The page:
Avoiding Hiring Mistakes:
Info from MK Insights LLC
November 18, 2008

A majority of Fortune 100 companies have built extensive hiring processes because they understand the cost of a bad hire.  Unfortunately, most small to medium size businesses still struggle to hire well - and, as a result, lose time, money and productivity that, comparatively speaking, is far more significant - especially in our current economy. 

Why is hiring effectively so difficult? 

And what can be done about it?
In This Issue
Mistake #1
Mistake #2
Mistake #3
Hiring Smarter
#1: This opening needs to be filled NOW
The pressure to fill an open position can be immense.  Paperwork piles up, calls do not get returned, clients are inconvenienced, employees go unsupervised...any of these can increase the desire to fill the position quickly.  Hiring someone who seems "close enough" or who "looks great on paper" becomes much more appealing the longer the position remains unfilled. 

When you reach this point, you MUST ask yourself why this saying is so widely accepted: Hire slowly, fire quickly.

Is it likely that what so many have learned (the hard way) about rushed hiring practices does not somehow apply to you as well?
#2: I am a very good interviewer
Have you heard that over 80% of drivers consider themselves "better than average?" 

Perhaps it is worth asking yourself the following - do you believe you are a "better than average" interviewer?

Its human nature to be subjective about people we meet - biologically, our instincts have helped us survive for as long as we have (fight or flight, for example).  However, these same instincts rarely help in business. 

If you are familiar with Malcolm Gladwell's book Blink, you know it  takes years of training and experience to develop an accurate "gut instinct" in such situations.  Unless one has received extensive training in interviewing and has a proven track record of choosing the right person for the job, its far to easy to fall back on one's untrained instincts - which are, by definition, not objective.

#3: Somebody is better than nobody
This idea is also fairly common.  Better to take a chance than just leave the position open until the right candidate comes along.

Let's try out a few typical employment scenarios and see if feel the same way.

So, having somebody is better than nobody despite:
- the mistakes that are made that you must undo.
- damaged client relationships that you must repair.
- office distractions that you must put up with.
- the staff complaints that you must hear about.

Its certainly easy to accept that a less-than-ideal candidate  won't be your best hire, but you must also remember that a less-than-ideal employee may require MORE of your time and effort, not less.

I hope you will consider adding just a little bit of science to your hiring process before making your next staffing decision.  Don't lose any more time, money or productivity because you failed to take action.  I can help you take your first step.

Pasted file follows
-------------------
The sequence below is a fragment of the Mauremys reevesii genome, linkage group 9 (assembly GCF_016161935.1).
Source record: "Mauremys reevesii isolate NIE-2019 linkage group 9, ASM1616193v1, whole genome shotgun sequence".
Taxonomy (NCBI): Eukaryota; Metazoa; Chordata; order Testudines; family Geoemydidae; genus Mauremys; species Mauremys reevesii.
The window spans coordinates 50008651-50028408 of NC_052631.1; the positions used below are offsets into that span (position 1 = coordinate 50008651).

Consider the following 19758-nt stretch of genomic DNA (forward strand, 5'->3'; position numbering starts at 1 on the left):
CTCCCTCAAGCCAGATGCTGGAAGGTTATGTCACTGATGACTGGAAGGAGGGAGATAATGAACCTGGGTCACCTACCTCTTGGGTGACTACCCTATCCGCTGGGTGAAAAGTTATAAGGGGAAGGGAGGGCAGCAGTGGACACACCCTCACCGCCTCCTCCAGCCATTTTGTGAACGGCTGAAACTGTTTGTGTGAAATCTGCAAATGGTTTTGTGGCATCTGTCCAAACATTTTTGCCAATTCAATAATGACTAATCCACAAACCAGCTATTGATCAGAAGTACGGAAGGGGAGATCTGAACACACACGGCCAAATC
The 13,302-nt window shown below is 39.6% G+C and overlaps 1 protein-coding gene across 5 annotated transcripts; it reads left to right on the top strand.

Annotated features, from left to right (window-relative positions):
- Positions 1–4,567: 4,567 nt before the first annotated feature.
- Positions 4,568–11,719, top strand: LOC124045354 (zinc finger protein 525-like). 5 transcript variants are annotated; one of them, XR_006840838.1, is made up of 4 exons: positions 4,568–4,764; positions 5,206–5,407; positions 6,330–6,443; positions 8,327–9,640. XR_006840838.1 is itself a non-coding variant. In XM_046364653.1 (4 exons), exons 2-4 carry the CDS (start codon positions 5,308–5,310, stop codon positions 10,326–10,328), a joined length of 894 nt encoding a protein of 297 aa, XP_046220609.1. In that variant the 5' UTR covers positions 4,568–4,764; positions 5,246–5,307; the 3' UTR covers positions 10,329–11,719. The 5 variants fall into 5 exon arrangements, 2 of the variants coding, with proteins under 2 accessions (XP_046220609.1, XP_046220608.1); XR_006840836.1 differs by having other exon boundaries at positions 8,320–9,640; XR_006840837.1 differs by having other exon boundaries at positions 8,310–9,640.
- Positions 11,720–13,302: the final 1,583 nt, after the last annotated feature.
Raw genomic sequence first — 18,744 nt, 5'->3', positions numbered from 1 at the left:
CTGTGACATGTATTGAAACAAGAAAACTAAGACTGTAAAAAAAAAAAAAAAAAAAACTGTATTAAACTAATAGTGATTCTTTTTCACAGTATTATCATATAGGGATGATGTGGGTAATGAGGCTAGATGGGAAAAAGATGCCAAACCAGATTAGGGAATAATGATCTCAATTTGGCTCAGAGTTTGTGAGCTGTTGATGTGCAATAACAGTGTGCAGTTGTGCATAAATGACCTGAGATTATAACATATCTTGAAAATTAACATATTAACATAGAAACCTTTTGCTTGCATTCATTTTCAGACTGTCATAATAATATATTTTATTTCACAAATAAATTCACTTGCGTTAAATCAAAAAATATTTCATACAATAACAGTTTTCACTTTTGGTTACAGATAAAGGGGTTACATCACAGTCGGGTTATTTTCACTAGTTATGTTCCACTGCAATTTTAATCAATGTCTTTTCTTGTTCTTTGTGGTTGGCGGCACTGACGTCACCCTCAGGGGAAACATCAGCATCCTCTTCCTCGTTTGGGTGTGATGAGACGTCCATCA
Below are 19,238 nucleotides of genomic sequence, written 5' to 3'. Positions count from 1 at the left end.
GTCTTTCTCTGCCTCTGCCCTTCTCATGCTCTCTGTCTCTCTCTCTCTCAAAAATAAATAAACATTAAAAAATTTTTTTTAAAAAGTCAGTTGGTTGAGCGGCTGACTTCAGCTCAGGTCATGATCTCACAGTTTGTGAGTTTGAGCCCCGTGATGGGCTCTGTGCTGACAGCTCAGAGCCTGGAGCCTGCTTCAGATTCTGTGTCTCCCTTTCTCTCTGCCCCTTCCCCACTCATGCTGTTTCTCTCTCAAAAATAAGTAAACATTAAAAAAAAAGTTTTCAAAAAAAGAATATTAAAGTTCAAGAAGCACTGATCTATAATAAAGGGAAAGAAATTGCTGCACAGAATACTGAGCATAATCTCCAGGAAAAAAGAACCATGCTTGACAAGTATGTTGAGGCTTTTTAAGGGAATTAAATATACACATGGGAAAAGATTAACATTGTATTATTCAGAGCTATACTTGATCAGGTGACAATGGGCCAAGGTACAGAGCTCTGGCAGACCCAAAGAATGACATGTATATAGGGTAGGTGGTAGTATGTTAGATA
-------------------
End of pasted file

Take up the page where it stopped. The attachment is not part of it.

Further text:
Michael Klein
MK Insights
Start here perhaps?
Hiring Smarter
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In the past decade, personality and behavioral assessments for candidate selection have become increasingly sophisticated, easy to administer, and predictive of individual behavior.  BUT YOU MUST BE AN INFORMED CONSUMER.

Thousands of consultants sell tests that have little or no scientific merit or validation for selection purposes.  Perhaps their test summary reports are easy to understand, and maybe your own report seemed to be fairly accurate.  But being seduced into using a specific tool by an unqualified consultant can prove costly.

Not only can this lead to poor hiring decisions, but it can prove legally risky if a rejected applicant pursues legal action against you.

Legally defensible selection tools must prove the following:

1. That they do not discriminate against any of the protected groups as defined by the EEOC

2. That they have been proven to be relevant to the position you are filling

To "test the test," you should consider doing the following:

 *Ask to see the technical manual - this request is easily satisfied by a reputable publisher and should adhere to a standardized format

 *Ask what professional guidelines were followed in the construction of the test  - You should hear something like "APA Standards for Testing" or "EEOC Guidelines"

 *Ask if the test was peer reviewed in the Buros Mental Measurements Yearbook, the standard for psychological and educational tests

 Click here to request:
1. a list of reputable, tested selection assessments tools

2. names of respected, established psychological test publishers.
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